The Match Game & how to play it

The Match Game & how to play it

Committing to an accounting software package is a major decision that will have a direct effect on your company’s bottom line. Here’s your chance to take a good look at the leading programs before you make the leap

You need to get your hands on the information fast, because when you can obtain an accurate picture of your company’s financial position – the dollars and cents that constitute its ever-changing bottom line – you can make decisions to propel your company’s growth. Your choice of accounting software can make or break your ability to gather that information quickly. No, all accounting software is not the same, so you need to be sure you have the right program for your type of business.

Do you, for example, have a service-based company or a product-based company? That’s a key question when you consider the different finance issues that the two face – and when you discover that certain programs are geared more toward one business type than toward the other. Product-oriented-business owners should look into Peachtree Complete for Windows, BestWare’s M.Y.O.B. Premier, and DacEasy Accounting & Payroll. Service-oriented-business owners, on the other hand, are best served by Peachtree Complete for Windows Plus Time & Billing and Intuit’s QuickBooks Pro.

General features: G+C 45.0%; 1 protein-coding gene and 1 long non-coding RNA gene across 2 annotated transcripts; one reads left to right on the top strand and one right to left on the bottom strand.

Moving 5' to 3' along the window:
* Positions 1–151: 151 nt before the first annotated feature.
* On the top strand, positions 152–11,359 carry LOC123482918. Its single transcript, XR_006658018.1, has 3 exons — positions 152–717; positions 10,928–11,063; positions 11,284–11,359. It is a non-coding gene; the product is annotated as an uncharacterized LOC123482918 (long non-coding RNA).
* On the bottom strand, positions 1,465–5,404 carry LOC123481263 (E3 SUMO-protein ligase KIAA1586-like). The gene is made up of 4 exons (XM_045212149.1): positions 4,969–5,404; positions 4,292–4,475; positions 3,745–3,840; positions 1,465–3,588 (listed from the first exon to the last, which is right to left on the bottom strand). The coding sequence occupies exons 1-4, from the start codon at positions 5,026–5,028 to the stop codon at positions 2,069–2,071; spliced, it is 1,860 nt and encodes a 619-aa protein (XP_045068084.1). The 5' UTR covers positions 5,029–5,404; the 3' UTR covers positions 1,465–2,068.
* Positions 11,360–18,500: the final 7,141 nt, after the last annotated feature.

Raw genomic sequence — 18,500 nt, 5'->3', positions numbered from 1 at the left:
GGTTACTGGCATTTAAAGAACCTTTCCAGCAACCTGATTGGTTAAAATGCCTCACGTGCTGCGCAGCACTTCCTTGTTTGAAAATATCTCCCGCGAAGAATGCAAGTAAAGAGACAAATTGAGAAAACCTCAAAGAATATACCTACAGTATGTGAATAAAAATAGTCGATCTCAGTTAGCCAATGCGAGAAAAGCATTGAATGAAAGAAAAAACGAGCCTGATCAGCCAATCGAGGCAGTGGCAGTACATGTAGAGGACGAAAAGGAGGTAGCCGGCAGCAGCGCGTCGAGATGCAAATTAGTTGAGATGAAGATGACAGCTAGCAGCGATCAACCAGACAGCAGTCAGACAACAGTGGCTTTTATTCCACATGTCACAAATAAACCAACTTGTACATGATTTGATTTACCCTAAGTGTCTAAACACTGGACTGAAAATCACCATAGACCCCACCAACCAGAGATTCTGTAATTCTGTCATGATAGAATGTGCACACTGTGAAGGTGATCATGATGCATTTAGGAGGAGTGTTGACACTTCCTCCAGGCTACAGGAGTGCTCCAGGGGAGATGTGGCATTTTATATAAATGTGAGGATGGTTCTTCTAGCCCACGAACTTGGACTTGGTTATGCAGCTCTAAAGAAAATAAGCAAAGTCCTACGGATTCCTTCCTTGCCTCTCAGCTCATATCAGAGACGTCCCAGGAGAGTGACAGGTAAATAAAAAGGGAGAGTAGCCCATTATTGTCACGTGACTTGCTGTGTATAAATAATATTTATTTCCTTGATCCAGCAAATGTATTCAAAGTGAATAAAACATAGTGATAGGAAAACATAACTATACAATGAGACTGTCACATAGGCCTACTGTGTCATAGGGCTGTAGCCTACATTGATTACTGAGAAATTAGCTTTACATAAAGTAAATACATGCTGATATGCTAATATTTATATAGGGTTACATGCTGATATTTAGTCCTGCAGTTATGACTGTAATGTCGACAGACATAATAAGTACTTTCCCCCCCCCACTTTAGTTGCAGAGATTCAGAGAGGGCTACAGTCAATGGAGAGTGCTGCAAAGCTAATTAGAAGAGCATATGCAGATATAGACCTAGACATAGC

Look at your choices regarding marriage – a union between your business and an automated partner that will help guide your company to financial success.

The first step toward the altar is usually the blind date, where you’re “fixed up” with an accounting package that a colleague says would be a great fit. But what works well in one person1s business is not always a suitable match for yours. According to to ensure that you make a successful selection, you’ll have to do some detailed homework.

Try playing the field – reading up on different packages, downloading shareware versions to test them out, and talking with other users of accounting programs and even customer-service representatives. Now is the time to arm yourself with questions regarding each package’s capabilities and the types of businesses the programs serve best.

To help you through this prenuptial process, we found a couple of people who, like you, needed to make an accounting connection. Taking their needs into consideration, we outlined several potential suitors. Read on to find out which ones they chose and why.

Taking Inventory

Our first “bachelor,” Jeffrey Young, is a controller at KimberKable, an Agden, Utah based wire and cable manufacturer. Young needs a program that’s powerful but has a simple interface. He also wants it to be multi-user ready. The two salespeople at KimberKable access sales orders, inventory, and pricing levels. They are on and off the system throughout the day, so the software must be able to accommodate simultaneous and multiple users. Kimber Kable manufactures on a made-to-order basis, which means that the software has to manage the workflow of raw materials, including copper, insulation, and connectors, and track their assembly into finished wire and cables. Finally, Young requires password security that limits access to individual departments, specifically payroll.